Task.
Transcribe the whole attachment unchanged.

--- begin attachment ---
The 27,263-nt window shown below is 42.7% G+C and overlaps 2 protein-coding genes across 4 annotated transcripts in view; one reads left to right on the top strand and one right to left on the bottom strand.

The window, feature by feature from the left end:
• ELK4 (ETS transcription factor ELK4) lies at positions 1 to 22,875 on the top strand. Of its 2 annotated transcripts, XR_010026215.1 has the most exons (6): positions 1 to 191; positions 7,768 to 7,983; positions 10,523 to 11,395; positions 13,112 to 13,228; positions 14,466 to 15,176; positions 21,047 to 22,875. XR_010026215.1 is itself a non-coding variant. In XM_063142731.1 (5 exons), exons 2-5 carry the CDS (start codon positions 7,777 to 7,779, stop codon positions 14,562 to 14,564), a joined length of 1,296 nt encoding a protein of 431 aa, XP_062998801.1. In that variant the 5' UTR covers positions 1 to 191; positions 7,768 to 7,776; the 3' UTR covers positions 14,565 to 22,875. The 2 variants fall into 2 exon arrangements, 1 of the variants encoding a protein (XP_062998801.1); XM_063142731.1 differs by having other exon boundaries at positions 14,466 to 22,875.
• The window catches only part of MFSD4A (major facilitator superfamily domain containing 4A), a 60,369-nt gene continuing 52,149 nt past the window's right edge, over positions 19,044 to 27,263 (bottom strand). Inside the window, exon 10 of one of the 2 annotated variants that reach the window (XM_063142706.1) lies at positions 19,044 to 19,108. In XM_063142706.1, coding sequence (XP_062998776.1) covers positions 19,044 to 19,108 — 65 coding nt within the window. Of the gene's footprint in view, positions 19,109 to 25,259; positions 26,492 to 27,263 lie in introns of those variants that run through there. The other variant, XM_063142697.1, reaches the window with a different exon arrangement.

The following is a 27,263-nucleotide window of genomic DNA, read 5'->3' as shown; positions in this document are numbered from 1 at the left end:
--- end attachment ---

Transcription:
The 27,263-nt window shown below is 42.7% G+C and overlaps 2 protein-coding genes across 4 annotated transcripts in view; one reads left to right on the top strand and one right to left on the bottom strand.

The window, feature by feature from the left end:
• ELK4 (ETS transcription factor ELK4) lies at positions 1 to 22,875 on the top strand. Of its 2 annotated transcripts, XR_010026215.1 has the most exons (6): positions 1 to 191; positions 7,768 to 7,983; positions 10,523 to 11,395; positions 13,112 to 13,228; positions 14,466 to 15,176; positions 21,047 to 22,875. XR_010026215.1 is itself a non-coding variant. In XM_063142731.1 (5 exons), exons 2-5 carry the CDS (start codon positions 7,777 to 7,779, stop codon positions 14,562 to 14,564), a joined length of 1,296 nt encoding a protein of 431 aa, XP_062998801.1. In that variant the 5' UTR covers positions 1 to 191; positions 7,768 to 7,776; the 3' UTR covers positions 14,565 to 22,875. The 2 variants fall into 2 exon arrangements, 1 of the variants encoding a protein (XP_062998801.1); XM_063142731.1 differs by having other exon boundaries at positions 14,466 to 22,875.
• The window catches only part of MFSD4A (major facilitator superfamily domain containing 4A), a 60,369-nt gene continuing 52,149 nt past the window's right edge, over positions 19,044 to 27,263 (bottom strand). Inside the window, exon 10 of one of the 2 annotated variants that reach the window (XM_063142706.1) lies at positions 19,044 to 19,108. In XM_063142706.1, coding sequence (XP_062998776.1) covers positions 19,044 to 19,108 — 65 coding nt within the window. Of the gene's footprint in view, positions 19,109 to 25,259; positions 26,492 to 27,263 lie in introns of those variants that run through there. The other variant, XM_063142697.1, reaches the window with a different exon arrangement.

The following is a 27,263-nucleotide window of genomic DNA, read 5'->3' as shown; positions in this document are numbered from 1 at the left end: